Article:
In the latest of John Bluck's Smart Talk contributions to RadioNZ, he offers his thoughts and experiences about film and film-going in New Zealand--as a very personal perspective on how moviegoing in New Zealand reflects our character, history and preoccupations.
https://www.rnz.co.nz/national/programmes/smart_talk/audio/...luck-explores-a-life-long-love-of-the-movies-in-new-zealand or https://tinyurl.com/y4s5dy5o
Follow the link below to an excellent, double-page feature about the remarkable Regent 5-screen cinema in the Waikato town of Te Awamutu (from the Waikato Times, 4 September 2020). At the centre of the article is owner Allan Webb, who describes the history of the Regent and the problems it is currently facing. I add a few comments.
In conversations about this site, people often ask me the inevitable question: What is your favourite New Zealand cinema? I usually choose the Everybody's Theatre in the small South Taranaki town of Opunake. On other occasions, people report back to me about their own discovery of Everybody's, expressing their surprise at finding such a wonderful cinema in such a seemingly unlikely place.
But it has been there, in one way or another, since the 1920s. In recent years, it has had a new lease of life due to a very successful fundraising campaign, which enabled earthquake strengthening and a beautiful upgrade, together with the work of a band of dedicated local volunteers. What you will find at the Everybody's is a quite unique blend of classic cinema-going and local charm.
The next time you are through Taranaki, take the coastal route from Hawera to New Plymouth (Highway 45), stop in Opunake and discover this cinema for yourself.
January 2020 update: The Everybody's celebrates its 100th anniversary on February 20th, 2021. I will be there.
A friend sent me news of the second Paekakariki Film Festival, to be held in this Kapiti seaside town from July 26 to September 13 at 5.30 Sunday nights. The venue is the local St. Peter's Hall and film programming is being steered by Andrew Armitage, formerly of Aro Video in Wellington. For more information, visit www.paekakakariki.nz/event/paekakariki-film-festival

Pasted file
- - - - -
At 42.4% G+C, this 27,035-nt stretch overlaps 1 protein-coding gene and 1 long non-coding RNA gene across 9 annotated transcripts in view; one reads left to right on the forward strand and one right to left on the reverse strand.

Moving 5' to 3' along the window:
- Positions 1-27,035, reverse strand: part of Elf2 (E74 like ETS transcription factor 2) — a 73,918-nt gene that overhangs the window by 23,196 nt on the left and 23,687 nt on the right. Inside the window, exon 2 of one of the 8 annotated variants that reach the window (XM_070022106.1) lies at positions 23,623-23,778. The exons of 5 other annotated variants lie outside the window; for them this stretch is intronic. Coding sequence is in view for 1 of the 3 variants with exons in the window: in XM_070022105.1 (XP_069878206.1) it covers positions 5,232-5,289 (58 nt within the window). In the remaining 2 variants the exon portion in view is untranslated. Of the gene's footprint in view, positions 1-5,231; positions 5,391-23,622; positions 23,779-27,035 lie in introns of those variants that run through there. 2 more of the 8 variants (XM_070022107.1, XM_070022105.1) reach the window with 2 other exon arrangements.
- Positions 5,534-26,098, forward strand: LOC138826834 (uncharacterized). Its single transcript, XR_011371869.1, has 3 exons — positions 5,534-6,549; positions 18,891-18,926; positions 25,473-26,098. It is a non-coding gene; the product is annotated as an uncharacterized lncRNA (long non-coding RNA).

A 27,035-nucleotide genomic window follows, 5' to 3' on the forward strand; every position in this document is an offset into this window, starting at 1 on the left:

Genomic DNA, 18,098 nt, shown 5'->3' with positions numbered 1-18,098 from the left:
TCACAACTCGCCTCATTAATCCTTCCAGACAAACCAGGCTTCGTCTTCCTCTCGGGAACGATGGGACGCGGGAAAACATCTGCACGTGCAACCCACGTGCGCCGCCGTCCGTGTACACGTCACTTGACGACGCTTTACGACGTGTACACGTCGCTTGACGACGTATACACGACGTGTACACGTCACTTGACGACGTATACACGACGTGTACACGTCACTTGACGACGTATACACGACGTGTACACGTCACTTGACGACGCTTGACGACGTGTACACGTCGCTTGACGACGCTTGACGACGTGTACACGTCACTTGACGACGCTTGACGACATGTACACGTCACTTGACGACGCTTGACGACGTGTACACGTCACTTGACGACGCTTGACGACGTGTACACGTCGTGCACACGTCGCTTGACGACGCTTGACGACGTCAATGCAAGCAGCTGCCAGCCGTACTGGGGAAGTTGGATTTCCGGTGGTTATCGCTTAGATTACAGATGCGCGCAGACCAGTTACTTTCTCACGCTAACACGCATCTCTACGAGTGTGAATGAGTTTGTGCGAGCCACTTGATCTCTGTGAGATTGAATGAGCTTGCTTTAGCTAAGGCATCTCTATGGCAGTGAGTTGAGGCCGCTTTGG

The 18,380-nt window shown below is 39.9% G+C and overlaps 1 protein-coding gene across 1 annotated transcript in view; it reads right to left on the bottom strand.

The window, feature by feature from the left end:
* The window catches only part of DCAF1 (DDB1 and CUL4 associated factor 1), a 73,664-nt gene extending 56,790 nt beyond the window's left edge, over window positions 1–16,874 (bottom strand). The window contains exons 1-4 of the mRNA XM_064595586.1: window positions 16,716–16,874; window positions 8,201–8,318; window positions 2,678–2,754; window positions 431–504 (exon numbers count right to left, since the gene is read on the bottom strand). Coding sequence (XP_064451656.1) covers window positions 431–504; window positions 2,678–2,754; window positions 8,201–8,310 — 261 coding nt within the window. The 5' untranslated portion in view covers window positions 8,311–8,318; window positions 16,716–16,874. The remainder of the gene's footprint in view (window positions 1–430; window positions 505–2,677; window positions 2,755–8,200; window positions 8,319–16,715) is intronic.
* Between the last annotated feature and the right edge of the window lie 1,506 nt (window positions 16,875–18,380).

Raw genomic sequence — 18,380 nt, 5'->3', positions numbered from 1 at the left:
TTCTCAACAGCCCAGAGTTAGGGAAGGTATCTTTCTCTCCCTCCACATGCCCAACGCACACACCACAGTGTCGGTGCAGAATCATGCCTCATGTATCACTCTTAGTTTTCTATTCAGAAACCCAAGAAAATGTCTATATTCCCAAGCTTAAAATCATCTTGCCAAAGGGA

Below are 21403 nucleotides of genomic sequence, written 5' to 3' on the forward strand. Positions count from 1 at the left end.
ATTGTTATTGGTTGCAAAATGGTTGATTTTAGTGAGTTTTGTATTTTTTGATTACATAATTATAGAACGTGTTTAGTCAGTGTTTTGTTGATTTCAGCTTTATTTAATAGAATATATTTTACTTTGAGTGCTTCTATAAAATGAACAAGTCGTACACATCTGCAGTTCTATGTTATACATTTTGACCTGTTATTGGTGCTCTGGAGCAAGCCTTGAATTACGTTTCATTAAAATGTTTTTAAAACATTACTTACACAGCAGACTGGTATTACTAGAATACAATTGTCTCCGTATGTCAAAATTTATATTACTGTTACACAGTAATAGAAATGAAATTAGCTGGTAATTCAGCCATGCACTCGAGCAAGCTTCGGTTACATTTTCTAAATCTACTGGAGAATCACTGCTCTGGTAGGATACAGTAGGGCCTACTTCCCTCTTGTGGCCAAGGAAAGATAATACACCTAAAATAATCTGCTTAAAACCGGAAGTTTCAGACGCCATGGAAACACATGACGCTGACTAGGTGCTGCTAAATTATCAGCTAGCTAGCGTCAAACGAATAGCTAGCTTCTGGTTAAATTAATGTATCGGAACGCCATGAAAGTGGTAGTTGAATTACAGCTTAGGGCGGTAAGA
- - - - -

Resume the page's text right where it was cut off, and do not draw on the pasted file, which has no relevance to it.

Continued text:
Now that travel within New Zealand is possible, I will be heading down Hawkes Bay and Wairarapa way in the coming weeks, to update cinemas in Napier, Hastings, Masterton and so on. Time to also resurrect the Cinema of the Month feature.
With cinemas re-opening, it is time to return to the big screen. Last week, the Hamilton Film Society re-commenced its 2020 film programme with Gaylene Preston's feature MR WRONG (1985), with Gaylene in attendance. It was a great evening and there was general agreement that this ghost/thriller film still gets the laughs and screams.
With the Level 1 announcement of June 8, New Zealand cinemas have stirred back into life. I have been to three films in the past week (Master Cheng, The Trip to Greece, The Assistant) and it has taken minimal re-adjustment to return to familiar haunts such the Lido in Hamilton and Tivoli in Cambridge.
New titles are arriving on screens (more quickly than the multiplexes) and where there are insufficient films, some cinemas are drawing on the back catalogue, providing the rare experience of seeing such classics as Singing in the Rain or Funny Girl on the big screen.